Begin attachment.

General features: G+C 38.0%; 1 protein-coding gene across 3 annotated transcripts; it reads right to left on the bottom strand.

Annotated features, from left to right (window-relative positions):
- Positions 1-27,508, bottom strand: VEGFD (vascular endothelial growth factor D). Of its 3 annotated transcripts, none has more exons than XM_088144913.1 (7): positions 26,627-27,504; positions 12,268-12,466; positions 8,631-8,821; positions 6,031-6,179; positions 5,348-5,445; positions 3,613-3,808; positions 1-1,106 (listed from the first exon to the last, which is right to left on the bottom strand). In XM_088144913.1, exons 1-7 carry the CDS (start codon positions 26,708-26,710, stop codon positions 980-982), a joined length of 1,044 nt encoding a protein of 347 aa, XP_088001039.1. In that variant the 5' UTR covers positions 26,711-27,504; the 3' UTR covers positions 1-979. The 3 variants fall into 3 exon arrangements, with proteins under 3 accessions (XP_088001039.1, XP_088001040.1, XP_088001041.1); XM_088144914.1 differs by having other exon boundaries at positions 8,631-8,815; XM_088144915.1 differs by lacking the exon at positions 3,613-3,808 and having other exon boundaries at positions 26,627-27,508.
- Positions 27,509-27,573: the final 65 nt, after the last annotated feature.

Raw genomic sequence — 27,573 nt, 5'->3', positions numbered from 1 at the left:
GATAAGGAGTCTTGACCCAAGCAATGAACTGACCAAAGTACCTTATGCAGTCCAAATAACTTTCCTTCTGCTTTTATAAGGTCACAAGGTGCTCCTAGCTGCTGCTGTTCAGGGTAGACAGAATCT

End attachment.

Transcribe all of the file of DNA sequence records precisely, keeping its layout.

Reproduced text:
General features: G+C 38.0%; 1 protein-coding gene across 3 annotated transcripts; it reads right to left on the bottom strand.

Annotated features, from left to right (window-relative positions):
- Positions 1-27,508, bottom strand: VEGFD (vascular endothelial growth factor D). Of its 3 annotated transcripts, none has more exons than XM_088144913.1 (7): positions 26,627-27,504; positions 12,268-12,466; positions 8,631-8,821; positions 6,031-6,179; positions 5,348-5,445; positions 3,613-3,808; positions 1-1,106 (listed from the first exon to the last, which is right to left on the bottom strand). In XM_088144913.1, exons 1-7 carry the CDS (start codon positions 26,708-26,710, stop codon positions 980-982), a joined length of 1,044 nt encoding a protein of 347 aa, XP_088001039.1. In that variant the 5' UTR covers positions 26,711-27,504; the 3' UTR covers positions 1-979. The 3 variants fall into 3 exon arrangements, with proteins under 3 accessions (XP_088001039.1, XP_088001040.1, XP_088001041.1); XM_088144914.1 differs by having other exon boundaries at positions 8,631-8,815; XM_088144915.1 differs by lacking the exon at positions 3,613-3,808 and having other exon boundaries at positions 26,627-27,508.
- Positions 27,509-27,573: the final 65 nt, after the last annotated feature.

Raw genomic sequence — 27,573 nt, 5'->3', positions numbered from 1 at the left:
GATAAGGAGTCTTGACCCAAGCAATGAACTGACCAAAGTACCTTATGCAGTCCAAATAACTTTCCTTCTGCTTTTATAAGGTCACAAGGTGCTCCTAGCTGCTGCTGTTCAGGGTAGACAGAATCT